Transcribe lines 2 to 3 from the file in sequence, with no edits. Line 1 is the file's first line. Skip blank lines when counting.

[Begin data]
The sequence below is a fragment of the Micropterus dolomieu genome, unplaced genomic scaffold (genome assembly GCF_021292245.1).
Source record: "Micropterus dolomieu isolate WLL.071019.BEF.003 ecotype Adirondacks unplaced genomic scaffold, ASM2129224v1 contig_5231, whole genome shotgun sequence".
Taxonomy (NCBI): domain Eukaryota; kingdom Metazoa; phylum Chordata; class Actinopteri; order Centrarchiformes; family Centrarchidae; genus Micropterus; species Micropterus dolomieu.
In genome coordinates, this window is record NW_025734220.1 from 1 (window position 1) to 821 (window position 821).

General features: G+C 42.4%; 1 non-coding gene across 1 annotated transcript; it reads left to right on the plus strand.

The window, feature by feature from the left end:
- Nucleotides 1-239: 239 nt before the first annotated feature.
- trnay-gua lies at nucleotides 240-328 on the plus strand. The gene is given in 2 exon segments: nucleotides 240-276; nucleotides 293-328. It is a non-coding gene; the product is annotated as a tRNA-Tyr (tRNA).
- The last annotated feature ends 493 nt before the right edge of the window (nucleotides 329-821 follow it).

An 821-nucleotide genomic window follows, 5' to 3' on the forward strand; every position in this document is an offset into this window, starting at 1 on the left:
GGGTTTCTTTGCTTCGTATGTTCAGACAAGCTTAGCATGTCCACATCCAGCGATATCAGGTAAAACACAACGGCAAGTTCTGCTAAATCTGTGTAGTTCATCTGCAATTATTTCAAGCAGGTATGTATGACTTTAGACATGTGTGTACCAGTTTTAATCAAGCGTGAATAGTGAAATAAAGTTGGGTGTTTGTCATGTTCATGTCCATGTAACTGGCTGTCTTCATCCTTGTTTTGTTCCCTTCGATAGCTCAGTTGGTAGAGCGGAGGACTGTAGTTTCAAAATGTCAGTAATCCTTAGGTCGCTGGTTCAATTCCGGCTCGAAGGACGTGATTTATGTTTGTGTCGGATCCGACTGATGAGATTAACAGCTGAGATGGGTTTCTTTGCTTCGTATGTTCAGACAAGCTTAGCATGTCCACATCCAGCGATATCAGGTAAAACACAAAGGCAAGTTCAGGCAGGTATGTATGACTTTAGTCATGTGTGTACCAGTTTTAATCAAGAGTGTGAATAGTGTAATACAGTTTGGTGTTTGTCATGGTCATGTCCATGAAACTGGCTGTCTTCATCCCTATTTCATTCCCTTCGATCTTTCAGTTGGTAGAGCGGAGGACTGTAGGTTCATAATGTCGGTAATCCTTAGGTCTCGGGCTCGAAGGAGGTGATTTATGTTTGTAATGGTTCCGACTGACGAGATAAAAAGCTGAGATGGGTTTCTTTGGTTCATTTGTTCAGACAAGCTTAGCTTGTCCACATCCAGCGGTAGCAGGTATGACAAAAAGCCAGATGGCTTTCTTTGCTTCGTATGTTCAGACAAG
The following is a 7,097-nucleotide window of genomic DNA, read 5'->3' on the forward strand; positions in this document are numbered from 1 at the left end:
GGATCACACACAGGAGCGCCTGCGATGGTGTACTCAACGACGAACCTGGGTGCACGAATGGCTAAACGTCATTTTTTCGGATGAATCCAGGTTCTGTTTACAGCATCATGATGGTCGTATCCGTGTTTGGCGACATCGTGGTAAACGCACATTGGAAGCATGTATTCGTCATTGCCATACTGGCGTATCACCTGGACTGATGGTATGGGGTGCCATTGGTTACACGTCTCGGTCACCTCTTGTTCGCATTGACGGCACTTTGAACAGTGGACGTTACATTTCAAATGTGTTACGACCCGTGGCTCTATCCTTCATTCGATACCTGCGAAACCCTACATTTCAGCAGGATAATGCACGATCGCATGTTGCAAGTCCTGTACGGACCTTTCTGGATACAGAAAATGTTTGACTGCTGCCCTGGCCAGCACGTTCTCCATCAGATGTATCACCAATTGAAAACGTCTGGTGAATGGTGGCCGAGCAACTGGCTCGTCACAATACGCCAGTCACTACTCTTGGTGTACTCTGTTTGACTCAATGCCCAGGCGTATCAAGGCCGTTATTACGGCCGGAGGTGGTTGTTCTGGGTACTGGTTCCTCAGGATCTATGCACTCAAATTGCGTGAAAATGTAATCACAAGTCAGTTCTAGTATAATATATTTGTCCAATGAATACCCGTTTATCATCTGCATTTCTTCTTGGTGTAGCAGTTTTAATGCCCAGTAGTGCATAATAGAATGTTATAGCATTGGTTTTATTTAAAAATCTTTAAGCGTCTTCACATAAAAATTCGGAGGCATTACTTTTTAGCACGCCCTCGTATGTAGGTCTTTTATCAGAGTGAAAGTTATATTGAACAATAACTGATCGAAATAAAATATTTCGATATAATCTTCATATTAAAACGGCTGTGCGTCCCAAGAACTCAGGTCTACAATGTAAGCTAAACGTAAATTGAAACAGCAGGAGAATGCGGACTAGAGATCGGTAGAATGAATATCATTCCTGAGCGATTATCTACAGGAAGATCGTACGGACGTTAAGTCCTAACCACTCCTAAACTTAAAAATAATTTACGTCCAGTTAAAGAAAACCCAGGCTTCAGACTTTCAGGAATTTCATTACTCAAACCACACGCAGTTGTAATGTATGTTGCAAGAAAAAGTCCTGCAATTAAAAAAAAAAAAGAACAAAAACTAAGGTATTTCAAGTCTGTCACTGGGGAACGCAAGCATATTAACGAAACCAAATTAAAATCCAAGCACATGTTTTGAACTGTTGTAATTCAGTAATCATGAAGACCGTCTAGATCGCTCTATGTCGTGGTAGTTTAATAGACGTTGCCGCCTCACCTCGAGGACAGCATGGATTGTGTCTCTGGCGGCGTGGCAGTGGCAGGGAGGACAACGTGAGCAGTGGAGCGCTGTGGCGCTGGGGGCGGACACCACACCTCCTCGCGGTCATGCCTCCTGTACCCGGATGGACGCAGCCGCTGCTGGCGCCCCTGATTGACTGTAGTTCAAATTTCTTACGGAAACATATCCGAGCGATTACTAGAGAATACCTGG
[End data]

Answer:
Source record: "Micropterus dolomieu isolate WLL.071019.BEF.003 ecotype Adirondacks unplaced genomic scaffold, ASM2129224v1 contig_5231, whole genome shotgun sequence".
Taxonomy (NCBI): domain Eukaryota; kingdom Metazoa; phylum Chordata; class Actinopteri; order Centrarchiformes; family Centrarchidae; genus Micropterus; species Micropterus dolomieu.